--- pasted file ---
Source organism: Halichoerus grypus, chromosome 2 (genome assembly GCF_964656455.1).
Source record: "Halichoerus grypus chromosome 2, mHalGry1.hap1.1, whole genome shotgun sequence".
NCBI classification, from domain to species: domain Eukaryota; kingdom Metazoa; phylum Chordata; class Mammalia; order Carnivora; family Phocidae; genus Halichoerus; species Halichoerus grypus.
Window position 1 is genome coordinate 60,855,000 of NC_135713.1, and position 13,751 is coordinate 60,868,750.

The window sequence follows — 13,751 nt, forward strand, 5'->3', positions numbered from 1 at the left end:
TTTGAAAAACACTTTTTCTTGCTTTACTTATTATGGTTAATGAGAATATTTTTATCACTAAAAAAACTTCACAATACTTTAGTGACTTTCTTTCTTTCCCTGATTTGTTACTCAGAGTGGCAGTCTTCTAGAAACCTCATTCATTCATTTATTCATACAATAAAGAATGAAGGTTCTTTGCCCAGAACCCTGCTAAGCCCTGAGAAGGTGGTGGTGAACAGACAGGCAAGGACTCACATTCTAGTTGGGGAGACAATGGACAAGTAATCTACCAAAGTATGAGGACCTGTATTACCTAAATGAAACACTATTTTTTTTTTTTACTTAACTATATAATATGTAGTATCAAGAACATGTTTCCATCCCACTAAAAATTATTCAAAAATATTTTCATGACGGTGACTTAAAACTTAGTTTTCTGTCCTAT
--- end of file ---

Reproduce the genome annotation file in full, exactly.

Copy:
Source organism: Halichoerus grypus, chromosome 2 (genome assembly GCF_964656455.1).
Source record: "Halichoerus grypus chromosome 2, mHalGry1.hap1.1, whole genome shotgun sequence".
NCBI classification, from domain to species: domain Eukaryota; kingdom Metazoa; phylum Chordata; class Mammalia; order Carnivora; family Phocidae; genus Halichoerus; species Halichoerus grypus.
Window position 1 is genome coordinate 60,855,000 of NC_135713.1, and position 13,751 is coordinate 60,868,750.

The window sequence follows — 13,751 nt, forward strand, 5'->3', positions numbered from 1 at the left end:
TTTGAAAAACACTTTTTCTTGCTTTACTTATTATGGTTAATGAGAATATTTTTATCACTAAAAAAACTTCACAATACTTTAGTGACTTTCTTTCTTTCCCTGATTTGTTACTCAGAGTGGCAGTCTTCTAGAAACCTCATTCATTCATTTATTCATACAATAAAGAATGAAGGTTCTTTGCCCAGAACCCTGCTAAGCCCTGAGAAGGTGGTGGTGAACAGACAGGCAAGGACTCACATTCTAGTTGGGGAGACAATGGACAAGTAATCTACCAAAGTATGAGGACCTGTATTACCTAAATGAAACACTATTTTTTTTTTTTACTTAACTATATAATATGTAGTATCAAGAACATGTTTCCATCCCACTAAAAATTATTCAAAAATATTTTCATGACGGTGACTTAAAACTTAGTTTTCTGTCCTAT